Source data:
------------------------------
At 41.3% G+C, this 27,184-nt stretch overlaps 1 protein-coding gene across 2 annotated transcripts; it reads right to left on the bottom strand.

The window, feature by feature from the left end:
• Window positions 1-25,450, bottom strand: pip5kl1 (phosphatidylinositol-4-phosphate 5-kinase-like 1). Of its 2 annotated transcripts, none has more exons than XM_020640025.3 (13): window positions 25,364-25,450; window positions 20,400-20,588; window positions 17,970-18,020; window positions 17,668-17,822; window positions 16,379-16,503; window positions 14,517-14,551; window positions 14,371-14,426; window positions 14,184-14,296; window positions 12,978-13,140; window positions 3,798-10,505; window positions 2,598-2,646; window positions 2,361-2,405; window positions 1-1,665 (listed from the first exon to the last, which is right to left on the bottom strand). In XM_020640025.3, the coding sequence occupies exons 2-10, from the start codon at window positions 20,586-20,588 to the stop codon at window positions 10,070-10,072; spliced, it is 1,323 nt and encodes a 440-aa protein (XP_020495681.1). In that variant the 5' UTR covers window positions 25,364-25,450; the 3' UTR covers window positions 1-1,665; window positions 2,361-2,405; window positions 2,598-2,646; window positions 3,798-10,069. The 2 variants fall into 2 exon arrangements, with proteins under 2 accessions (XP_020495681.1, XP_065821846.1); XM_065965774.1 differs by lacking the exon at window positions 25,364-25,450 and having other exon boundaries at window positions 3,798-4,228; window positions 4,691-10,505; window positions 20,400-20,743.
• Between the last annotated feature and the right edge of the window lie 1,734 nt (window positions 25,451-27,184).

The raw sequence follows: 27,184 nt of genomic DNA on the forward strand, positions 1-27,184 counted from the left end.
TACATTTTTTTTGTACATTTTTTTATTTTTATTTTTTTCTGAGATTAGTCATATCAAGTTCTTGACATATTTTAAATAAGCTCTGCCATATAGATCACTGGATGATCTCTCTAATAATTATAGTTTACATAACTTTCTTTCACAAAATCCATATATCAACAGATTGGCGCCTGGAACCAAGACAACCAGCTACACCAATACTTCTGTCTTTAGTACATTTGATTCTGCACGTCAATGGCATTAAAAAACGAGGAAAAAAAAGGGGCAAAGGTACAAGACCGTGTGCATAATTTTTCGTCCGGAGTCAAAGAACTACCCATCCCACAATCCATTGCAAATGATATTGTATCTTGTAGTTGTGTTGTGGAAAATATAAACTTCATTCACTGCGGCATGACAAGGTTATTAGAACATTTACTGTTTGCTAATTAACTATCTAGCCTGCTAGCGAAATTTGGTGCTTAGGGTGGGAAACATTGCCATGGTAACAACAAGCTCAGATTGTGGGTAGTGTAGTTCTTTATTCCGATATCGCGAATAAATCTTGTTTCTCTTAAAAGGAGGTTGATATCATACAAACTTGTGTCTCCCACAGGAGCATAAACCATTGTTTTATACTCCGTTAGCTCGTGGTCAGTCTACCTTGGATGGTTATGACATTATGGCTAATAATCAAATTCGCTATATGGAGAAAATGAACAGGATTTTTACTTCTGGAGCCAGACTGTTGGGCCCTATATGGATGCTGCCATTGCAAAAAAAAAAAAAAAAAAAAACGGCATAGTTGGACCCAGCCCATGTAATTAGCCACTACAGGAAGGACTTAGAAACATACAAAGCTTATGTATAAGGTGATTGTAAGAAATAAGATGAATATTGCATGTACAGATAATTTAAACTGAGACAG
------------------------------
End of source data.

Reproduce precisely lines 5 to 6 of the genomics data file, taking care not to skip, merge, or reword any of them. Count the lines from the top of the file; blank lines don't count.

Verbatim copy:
The raw sequence follows: 27,184 nt of genomic DNA on the forward strand, positions 1-27,184 counted from the left end.
TACATTTTTTTTGTACATTTTTTTATTTTTATTTTTTTCTGAGATTAGTCATATCAAGTTCTTGACATATTTTAAATAAGCTCTGCCATATAGATCACTGGATGATCTCTCTAATAATTATAGTTTACATAACTTTCTTTCACAAAATCCATATATCAACAGATTGGCGCCTGGAACCAAGACAACCAGCTACACCAATACTTCTGTCTTTAGTACATTTGATTCTGCACGTCAATGGCATTAAAAAACGAGGAAAAAAAAGGGGCAAAGGTACAAGACCGTGTGCATAATTTTTCGTCCGGAGTCAAAGAACTACCCATCCCACAATCCATTGCAAATGATATTGTATCTTGTAGTTGTGTTGTGGAAAATATAAACTTCATTCACTGCGGCATGACAAGGTTATTAGAACATTTACTGTTTGCTAATTAACTATCTAGCCTGCTAGCGAAATTTGGTGCTTAGGGTGGGAAACATTGCCATGGTAACAACAAGCTCAGATTGTGGGTAGTGTAGTTCTTTATTCCGATATCGCGAATAAATCTTGTTTCTCTTAAAAGGAGGTTGATATCATACAAACTTGTGTCTCCCACAGGAGCATAAACCATTGTTTTATACTCCGTTAGCTCGTGGTCAGTCTACCTTGGATGGTTATGACATTATGGCTAATAATCAAATTCGCTATATGGAGAAAATGAACAGGATTTTTACTTCTGGAGCCAGACTGTTGGGCCCTATATGGATGCTGCCATTGCAAAAAAAAAAAAAAAAAAAAACGGCATAGTTGGACCCAGCCCATGTAATTAGCCACTACAGGAAGGACTTAGAAACATACAAAGCTTATGTATAAGGTGATTGTAAGAAATAAGATGAATATTGCATGTACAGATAATTTAAACTGAGACAG